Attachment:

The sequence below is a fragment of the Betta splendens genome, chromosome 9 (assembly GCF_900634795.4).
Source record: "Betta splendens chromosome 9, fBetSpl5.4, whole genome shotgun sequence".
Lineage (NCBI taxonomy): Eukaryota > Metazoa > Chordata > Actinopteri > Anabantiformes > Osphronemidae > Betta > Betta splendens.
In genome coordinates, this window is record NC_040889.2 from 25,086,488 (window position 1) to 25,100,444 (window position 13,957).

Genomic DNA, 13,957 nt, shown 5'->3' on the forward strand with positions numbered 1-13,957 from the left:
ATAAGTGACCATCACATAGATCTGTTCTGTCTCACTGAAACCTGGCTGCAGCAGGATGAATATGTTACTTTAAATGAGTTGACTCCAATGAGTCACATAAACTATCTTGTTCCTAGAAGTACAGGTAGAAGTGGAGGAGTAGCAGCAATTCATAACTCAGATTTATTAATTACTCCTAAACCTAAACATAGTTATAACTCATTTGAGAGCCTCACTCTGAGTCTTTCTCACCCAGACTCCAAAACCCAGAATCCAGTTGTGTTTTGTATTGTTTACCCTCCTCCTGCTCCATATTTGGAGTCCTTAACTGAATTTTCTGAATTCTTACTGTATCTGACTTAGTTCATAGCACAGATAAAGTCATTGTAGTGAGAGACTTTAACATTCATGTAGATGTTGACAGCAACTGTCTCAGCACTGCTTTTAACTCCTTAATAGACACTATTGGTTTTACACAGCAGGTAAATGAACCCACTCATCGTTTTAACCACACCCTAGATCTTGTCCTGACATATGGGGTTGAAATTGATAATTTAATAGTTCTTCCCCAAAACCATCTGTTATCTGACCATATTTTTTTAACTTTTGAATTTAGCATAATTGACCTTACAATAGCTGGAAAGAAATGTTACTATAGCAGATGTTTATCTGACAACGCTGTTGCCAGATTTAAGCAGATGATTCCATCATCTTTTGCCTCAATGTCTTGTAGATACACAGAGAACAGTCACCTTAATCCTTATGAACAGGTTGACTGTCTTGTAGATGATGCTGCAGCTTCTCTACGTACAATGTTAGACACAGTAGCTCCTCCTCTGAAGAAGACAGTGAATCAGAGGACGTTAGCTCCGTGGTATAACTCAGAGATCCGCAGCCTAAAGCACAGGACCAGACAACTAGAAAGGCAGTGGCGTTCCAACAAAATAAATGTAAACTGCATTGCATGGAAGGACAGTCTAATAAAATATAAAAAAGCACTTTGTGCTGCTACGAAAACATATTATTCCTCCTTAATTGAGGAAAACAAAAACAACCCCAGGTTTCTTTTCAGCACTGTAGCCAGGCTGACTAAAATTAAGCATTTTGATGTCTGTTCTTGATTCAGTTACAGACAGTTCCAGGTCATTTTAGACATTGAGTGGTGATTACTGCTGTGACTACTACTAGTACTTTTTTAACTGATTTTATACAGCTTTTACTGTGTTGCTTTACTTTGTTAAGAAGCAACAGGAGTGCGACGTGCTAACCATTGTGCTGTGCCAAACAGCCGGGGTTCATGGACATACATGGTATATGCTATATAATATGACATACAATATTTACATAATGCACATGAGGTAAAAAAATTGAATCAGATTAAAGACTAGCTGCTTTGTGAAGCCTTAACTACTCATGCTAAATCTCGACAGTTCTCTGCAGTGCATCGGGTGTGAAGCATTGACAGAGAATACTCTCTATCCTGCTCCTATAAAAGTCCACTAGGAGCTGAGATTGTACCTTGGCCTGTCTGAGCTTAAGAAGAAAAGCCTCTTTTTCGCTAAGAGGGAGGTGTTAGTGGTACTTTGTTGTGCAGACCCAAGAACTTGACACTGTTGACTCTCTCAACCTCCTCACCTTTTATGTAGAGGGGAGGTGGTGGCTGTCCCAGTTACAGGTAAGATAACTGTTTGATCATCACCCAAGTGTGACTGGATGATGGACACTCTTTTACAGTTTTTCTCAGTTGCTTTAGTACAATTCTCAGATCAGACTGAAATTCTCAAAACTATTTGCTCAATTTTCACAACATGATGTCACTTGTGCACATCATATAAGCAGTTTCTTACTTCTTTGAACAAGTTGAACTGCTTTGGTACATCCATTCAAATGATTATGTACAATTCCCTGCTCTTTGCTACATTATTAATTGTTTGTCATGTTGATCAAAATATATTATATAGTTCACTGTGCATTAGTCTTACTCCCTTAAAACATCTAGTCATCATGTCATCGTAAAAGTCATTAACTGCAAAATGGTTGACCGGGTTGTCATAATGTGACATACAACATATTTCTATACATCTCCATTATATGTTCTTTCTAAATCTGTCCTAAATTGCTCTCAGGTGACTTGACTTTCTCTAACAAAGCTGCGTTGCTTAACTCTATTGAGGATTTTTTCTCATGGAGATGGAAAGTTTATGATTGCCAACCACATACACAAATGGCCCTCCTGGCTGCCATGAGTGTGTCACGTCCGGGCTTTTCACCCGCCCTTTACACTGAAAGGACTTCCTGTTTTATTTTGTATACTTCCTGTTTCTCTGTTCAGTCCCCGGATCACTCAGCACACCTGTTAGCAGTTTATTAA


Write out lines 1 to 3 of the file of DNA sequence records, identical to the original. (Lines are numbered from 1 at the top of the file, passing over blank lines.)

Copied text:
The sequence below is a fragment of the Betta splendens genome, chromosome 9 (assembly GCF_900634795.4).
Source record: "Betta splendens chromosome 9, fBetSpl5.4, whole genome shotgun sequence".
Lineage (NCBI taxonomy): Eukaryota > Metazoa > Chordata > Actinopteri > Anabantiformes > Osphronemidae > Betta > Betta splendens.